By Gerri Elder
Reality television continues to push the limits of poor taste further and further each season and no one knows more about being distasteful than Fox TV. The only problem that reality television producers have is finding topics that will really grab viewers' attention. Fox has done dysfunctional families, marriages between strangers, divorces of formerly happy couples, elaborate hoaxes, spoiled brats, revenge plots, physical challenges and talent contests. You name it and there has been a reality show to cover it, so the challenge for producers is to raise the bar - or lower it - each season in an attempt to shock viewers and convince them to tune in.
Now Fox is reportedly considering a pitch for a new type of reality show. Titled "Bad Dads," the show quite literally targets deadbeat dads and puts bounty hunters out on the prowl for them. Fathers' advocates are outraged by the idea and are trying to stop the show from ever seeing the light of day.
Real life bounty hunters do hire themselves out to collar deadbeat parents and collect back child support payments, and take up to a third of the proceeds as their fee for finding the non-custodial parents and extracting the money.
In the pilot episode of Bad Dads, the director of the National Child Support Center helps a struggling single mom locate her ex-husband. The woman's ex-husband is tracked down at the country club and confronted about child support while the cameras are rolling.
Jim Durham regularly does this kind of thing, usually without a camera. He says that when he can not convince a deadbeat parent to pay the unpaid child support, he investigates assets and takes whatever action is necessary to secure the overdue child support payments. Durham goes as far as having mortgages foreclosed and cars repossessed in order for he and the custodial parents to get paid.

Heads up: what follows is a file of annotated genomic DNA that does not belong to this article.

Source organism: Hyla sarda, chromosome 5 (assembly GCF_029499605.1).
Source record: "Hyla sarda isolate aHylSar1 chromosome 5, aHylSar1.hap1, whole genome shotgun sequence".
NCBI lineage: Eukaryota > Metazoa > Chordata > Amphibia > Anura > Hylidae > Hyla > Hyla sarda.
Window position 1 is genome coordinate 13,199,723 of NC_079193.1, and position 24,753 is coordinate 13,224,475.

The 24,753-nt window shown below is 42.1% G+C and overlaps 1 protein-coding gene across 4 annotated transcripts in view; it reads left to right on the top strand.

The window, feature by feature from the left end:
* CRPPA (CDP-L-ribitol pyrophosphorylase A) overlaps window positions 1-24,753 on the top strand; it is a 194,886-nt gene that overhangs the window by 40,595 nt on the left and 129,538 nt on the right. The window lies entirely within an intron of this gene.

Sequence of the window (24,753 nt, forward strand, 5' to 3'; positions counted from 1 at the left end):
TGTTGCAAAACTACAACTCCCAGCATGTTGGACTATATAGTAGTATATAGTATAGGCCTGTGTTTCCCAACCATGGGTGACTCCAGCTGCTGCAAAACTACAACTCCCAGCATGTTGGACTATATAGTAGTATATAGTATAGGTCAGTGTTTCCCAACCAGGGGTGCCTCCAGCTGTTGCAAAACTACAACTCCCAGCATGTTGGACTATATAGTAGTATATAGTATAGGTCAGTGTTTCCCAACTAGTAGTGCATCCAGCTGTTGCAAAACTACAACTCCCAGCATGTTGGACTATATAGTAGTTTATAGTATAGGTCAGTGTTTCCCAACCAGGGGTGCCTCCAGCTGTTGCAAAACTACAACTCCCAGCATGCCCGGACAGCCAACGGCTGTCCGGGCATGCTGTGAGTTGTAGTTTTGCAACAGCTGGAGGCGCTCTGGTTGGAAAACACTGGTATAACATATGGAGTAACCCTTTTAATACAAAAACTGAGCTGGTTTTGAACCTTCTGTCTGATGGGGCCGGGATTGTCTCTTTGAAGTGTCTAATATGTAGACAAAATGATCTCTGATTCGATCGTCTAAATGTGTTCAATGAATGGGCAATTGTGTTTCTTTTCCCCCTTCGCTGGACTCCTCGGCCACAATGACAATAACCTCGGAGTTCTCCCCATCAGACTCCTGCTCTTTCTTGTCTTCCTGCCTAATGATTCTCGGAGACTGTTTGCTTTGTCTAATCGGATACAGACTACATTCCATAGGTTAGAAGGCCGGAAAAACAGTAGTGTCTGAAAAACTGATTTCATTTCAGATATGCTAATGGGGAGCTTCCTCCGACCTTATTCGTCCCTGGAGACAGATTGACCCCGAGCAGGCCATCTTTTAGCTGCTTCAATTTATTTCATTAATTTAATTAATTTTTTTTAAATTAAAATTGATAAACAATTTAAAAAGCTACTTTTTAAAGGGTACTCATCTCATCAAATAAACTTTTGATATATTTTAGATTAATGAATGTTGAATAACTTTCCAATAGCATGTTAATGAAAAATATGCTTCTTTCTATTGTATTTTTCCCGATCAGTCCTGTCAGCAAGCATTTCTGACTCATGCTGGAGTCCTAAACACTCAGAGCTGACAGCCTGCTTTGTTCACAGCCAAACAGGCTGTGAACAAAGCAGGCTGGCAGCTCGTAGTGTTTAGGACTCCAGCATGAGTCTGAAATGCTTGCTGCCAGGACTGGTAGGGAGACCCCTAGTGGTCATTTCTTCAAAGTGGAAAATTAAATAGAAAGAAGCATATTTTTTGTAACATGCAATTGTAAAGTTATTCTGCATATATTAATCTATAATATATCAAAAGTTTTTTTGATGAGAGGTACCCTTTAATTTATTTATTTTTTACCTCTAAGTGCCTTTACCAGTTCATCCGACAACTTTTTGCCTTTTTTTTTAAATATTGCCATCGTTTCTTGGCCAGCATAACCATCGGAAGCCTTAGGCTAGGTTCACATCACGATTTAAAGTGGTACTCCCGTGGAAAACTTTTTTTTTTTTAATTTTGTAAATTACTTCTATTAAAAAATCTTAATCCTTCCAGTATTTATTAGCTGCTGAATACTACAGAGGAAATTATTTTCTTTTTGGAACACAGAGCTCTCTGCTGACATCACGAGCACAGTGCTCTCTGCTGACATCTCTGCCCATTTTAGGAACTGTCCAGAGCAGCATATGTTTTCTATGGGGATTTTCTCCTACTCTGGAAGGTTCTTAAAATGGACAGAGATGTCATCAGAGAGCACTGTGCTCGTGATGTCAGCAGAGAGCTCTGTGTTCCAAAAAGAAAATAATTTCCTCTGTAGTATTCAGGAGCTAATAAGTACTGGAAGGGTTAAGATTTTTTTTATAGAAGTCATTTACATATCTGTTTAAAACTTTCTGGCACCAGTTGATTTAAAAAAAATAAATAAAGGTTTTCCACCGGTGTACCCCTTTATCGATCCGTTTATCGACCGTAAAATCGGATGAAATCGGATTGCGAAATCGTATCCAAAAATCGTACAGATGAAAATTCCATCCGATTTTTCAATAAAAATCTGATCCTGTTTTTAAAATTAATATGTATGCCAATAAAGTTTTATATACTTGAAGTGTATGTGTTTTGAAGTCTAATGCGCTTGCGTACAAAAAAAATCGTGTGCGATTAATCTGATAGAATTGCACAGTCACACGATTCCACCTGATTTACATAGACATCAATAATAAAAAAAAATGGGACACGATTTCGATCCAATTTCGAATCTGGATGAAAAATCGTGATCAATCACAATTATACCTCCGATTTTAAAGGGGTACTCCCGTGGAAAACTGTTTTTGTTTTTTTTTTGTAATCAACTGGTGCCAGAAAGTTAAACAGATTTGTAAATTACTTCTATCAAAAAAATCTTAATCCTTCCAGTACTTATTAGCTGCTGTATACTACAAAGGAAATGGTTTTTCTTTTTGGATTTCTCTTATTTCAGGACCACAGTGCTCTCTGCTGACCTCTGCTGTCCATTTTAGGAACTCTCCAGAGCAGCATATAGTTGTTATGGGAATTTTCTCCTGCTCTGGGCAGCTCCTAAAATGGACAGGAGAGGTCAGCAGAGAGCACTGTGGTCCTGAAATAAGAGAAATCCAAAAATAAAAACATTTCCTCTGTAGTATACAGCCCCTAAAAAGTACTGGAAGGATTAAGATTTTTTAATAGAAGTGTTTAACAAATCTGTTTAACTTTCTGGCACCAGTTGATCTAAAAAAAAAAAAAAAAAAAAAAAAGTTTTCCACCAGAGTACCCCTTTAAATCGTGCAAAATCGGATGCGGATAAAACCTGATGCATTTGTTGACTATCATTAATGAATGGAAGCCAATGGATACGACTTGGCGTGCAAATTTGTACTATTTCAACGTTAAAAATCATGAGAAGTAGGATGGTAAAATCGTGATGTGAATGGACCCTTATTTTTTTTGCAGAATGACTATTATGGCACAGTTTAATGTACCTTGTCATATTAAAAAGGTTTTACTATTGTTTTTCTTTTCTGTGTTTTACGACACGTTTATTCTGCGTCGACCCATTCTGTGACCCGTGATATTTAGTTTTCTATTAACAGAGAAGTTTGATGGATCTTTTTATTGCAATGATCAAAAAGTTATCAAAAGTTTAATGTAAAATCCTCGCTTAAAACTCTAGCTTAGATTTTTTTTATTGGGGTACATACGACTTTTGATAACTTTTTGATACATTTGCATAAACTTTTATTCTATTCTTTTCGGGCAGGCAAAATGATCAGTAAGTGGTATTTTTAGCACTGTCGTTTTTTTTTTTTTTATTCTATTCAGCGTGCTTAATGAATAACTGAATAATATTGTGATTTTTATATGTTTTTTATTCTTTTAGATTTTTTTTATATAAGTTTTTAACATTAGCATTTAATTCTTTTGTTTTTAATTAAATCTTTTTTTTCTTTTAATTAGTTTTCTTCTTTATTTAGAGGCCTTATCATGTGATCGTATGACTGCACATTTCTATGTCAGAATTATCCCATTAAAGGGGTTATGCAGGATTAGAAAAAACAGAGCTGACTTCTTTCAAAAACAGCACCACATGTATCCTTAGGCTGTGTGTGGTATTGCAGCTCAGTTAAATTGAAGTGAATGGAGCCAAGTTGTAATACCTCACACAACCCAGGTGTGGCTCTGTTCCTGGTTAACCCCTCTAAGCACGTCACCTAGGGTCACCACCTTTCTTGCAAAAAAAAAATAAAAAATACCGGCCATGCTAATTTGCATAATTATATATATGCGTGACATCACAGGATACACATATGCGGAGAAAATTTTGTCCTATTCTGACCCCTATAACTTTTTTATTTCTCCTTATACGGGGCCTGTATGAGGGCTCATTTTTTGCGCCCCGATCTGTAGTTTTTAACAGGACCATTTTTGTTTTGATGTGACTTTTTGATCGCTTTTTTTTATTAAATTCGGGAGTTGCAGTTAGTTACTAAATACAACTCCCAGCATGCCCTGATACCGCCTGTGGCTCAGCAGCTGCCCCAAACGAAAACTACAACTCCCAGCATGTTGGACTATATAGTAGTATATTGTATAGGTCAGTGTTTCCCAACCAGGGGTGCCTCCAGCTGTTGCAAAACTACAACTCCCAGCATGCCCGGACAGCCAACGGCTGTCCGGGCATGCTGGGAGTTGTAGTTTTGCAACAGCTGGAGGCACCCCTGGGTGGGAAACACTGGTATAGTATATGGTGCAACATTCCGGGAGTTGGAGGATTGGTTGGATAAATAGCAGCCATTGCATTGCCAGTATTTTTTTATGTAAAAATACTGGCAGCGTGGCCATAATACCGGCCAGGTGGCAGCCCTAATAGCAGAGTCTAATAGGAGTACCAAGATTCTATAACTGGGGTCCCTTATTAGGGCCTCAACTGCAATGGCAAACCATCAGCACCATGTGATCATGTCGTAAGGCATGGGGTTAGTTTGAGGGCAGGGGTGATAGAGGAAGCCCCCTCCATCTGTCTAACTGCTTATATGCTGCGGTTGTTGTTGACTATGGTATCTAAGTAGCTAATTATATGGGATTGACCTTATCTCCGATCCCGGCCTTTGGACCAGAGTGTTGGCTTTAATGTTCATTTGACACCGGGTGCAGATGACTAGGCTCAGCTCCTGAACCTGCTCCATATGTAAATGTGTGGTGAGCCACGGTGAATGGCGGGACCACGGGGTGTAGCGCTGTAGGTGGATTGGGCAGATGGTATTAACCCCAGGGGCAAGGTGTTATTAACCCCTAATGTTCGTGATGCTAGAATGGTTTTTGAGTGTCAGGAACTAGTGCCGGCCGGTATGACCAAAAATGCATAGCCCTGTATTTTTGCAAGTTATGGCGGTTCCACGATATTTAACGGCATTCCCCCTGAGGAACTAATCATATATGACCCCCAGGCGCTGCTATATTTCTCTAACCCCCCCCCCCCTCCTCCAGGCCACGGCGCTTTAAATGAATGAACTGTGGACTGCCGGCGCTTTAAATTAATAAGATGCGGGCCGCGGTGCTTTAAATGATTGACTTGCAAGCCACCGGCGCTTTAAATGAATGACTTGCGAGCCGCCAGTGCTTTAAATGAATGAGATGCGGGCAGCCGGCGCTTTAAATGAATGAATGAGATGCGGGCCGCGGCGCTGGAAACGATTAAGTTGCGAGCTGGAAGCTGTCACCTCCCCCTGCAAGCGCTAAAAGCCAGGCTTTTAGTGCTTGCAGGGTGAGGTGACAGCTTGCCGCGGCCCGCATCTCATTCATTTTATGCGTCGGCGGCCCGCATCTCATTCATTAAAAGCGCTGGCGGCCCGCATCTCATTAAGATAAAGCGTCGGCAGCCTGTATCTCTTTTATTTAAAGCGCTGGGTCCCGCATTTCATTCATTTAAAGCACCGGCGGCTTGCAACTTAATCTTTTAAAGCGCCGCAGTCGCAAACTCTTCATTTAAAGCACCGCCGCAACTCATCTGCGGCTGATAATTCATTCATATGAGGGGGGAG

The National Review Online reported that the description of the show says that before a deadbeat parent is confronted, they are called several times and urged to get current on the child support payments. When calls to the deadbeat parent fail to spur action, the child support bounty hunters spring into action.
The executive producer of Bad Dads says that the show is justice in action. However, it is questionable as to how exactly this type of program could possibly be beneficial to families.
First of all, the parent who is owed back child support is basically robbed of a huge chunk of the money that the court had allotted for them to take care of their children. Then the child has to either see or hear about their parent being humiliated and degraded on a national television show; one that the network would hope has millions of viewers. This type of thing is not likely to promote harmony between the estranged or divorced parents, which can only make the life of the child more difficult.
So who benefits from the Bad Dad show? The producer and the network do if the ratings are good. The bounty hunter does, since he or she will collect a chunk of cash. Television viewers could also possibly benefit if they are entertained by this sort of gutter programming. However, the custodial parents, the children and most certainly the deadbeat parent will never see any long term benefits or justice as a result of Bad Dads.